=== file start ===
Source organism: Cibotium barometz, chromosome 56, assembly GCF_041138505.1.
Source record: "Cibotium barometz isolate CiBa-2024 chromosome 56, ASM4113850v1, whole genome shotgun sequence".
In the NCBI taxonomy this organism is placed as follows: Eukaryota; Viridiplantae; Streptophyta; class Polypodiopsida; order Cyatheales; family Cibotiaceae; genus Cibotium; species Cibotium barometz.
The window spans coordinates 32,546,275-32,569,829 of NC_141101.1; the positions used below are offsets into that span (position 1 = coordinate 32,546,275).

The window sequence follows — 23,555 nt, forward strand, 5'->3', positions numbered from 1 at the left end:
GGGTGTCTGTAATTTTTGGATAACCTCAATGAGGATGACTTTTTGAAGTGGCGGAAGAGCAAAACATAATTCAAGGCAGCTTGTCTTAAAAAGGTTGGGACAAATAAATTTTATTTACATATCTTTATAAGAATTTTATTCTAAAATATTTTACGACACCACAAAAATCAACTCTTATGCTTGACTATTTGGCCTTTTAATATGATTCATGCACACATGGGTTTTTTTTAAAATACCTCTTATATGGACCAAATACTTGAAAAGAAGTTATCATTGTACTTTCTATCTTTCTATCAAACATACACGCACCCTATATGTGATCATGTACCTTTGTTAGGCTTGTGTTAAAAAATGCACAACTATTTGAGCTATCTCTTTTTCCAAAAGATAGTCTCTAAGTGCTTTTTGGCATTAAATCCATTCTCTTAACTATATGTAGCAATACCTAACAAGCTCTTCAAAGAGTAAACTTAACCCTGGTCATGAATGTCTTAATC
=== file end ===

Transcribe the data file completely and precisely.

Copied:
Source organism: Cibotium barometz, chromosome 56, assembly GCF_041138505.1.
Source record: "Cibotium barometz isolate CiBa-2024 chromosome 56, ASM4113850v1, whole genome shotgun sequence".
In the NCBI taxonomy this organism is placed as follows: Eukaryota; Viridiplantae; Streptophyta; class Polypodiopsida; order Cyatheales; family Cibotiaceae; genus Cibotium; species Cibotium barometz.
The window spans coordinates 32,546,275-32,569,829 of NC_141101.1; the positions used below are offsets into that span (position 1 = coordinate 32,546,275).

The window sequence follows — 23,555 nt, forward strand, 5'->3', positions numbered from 1 at the left end:
GGGTGTCTGTAATTTTTGGATAACCTCAATGAGGATGACTTTTTGAAGTGGCGGAAGAGCAAAACATAATTCAAGGCAGCTTGTCTTAAAAAGGTTGGGACAAATAAATTTTATTTACATATCTTTATAAGAATTTTATTCTAAAATATTTTACGACACCACAAAAATCAACTCTTATGCTTGACTATTTGGCCTTTTAATATGATTCATGCACACATGGGTTTTTTTTAAAATACCTCTTATATGGACCAAATACTTGAAAAGAAGTTATCATTGTACTTTCTATCTTTCTATCAAACATACACGCACCCTATATGTGATCATGTACCTTTGTTAGGCTTGTGTTAAAAAATGCACAACTATTTGAGCTATCTCTTTTTCCAAAAGATAGTCTCTAAGTGCTTTTTGGCATTAAATCCATTCTCTTAACTATATGTAGCAATACCTAACAAGCTCTTCAAAGAGTAAACTTAACCCTGGTCATGAATGTCTTAATC